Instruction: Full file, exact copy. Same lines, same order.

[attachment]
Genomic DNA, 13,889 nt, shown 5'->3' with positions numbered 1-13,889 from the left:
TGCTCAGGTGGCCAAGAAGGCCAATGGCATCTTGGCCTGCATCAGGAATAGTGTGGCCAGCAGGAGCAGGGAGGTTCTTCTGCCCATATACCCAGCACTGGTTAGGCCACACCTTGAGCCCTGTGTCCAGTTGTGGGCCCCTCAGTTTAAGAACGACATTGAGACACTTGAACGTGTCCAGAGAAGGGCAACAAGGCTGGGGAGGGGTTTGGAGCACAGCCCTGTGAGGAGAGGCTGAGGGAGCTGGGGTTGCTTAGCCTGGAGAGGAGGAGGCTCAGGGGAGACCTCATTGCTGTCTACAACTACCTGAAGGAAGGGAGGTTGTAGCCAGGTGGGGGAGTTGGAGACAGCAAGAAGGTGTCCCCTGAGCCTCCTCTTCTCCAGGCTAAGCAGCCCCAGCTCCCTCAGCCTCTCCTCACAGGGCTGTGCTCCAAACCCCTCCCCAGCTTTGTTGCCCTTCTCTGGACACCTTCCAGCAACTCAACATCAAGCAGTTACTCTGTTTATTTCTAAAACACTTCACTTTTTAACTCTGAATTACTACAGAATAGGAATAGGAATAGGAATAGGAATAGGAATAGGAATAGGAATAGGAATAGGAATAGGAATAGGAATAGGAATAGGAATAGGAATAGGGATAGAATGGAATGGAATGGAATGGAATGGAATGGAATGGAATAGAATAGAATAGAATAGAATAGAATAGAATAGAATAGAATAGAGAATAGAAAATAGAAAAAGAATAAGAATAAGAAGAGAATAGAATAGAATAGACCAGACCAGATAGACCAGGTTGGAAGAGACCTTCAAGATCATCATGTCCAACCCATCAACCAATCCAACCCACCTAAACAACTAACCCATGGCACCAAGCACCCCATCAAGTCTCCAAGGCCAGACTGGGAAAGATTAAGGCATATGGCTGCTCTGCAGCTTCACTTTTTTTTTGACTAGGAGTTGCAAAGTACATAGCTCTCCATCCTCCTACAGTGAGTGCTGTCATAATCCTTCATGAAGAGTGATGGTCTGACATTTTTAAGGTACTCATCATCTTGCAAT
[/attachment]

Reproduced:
Genomic DNA, 13,889 nt, shown 5'->3' with positions numbered 1-13,889 from the left:
TGCTCAGGTGGCCAAGAAGGCCAATGGCATCTTGGCCTGCATCAGGAATAGTGTGGCCAGCAGGAGCAGGGAGGTTCTTCTGCCCATATACCCAGCACTGGTTAGGCCACACCTTGAGCCCTGTGTCCAGTTGTGGGCCCCTCAGTTTAAGAACGACATTGAGACACTTGAACGTGTCCAGAGAAGGGCAACAAGGCTGGGGAGGGGTTTGGAGCACAGCCCTGTGAGGAGAGGCTGAGGGAGCTGGGGTTGCTTAGCCTGGAGAGGAGGAGGCTCAGGGGAGACCTCATTGCTGTCTACAACTACCTGAAGGAAGGGAGGTTGTAGCCAGGTGGGGGAGTTGGAGACAGCAAGAAGGTGTCCCCTGAGCCTCCTCTTCTCCAGGCTAAGCAGCCCCAGCTCCCTCAGCCTCTCCTCACAGGGCTGTGCTCCAAACCCCTCCCCAGCTTTGTTGCCCTTCTCTGGACACCTTCCAGCAACTCAACATCAAGCAGTTACTCTGTTTATTTCTAAAACACTTCACTTTTTAACTCTGAATTACTACAGAATAGGAATAGGAATAGGAATAGGAATAGGAATAGGAATAGGAATAGGAATAGGAATAGGAATAGGAATAGGAATAGGAATAGGAATAGGGATAGAATGGAATGGAATGGAATGGAATGGAATGGAATGGAATAGAATAGAATAGAATAGAATAGAATAGAATAGAATAGAATAGAGAATAGAAAATAGAAAAAGAATAAGAATAAGAAGAGAATAGAATAGAATAGACCAGACCAGATAGACCAGGTTGGAAGAGACCTTCAAGATCATCATGTCCAACCCATCAACCAATCCAACCCACCTAAACAACTAACCCATGGCACCAAGCACCCCATCAAGTCTCCAAGGCCAGACTGGGAAAGATTAAGGCATATGGCTGCTCTGCAGCTTCACTTTTTTTTTGACTAGGAGTTGCAAAGTACATAGCTCTCCATCCTCCTACAGTGAGTGCTGTCATAATCCTTCATGAAGAGTGATGGTCTGACATTTTTAAGGTACTCATCATCTTGCAAT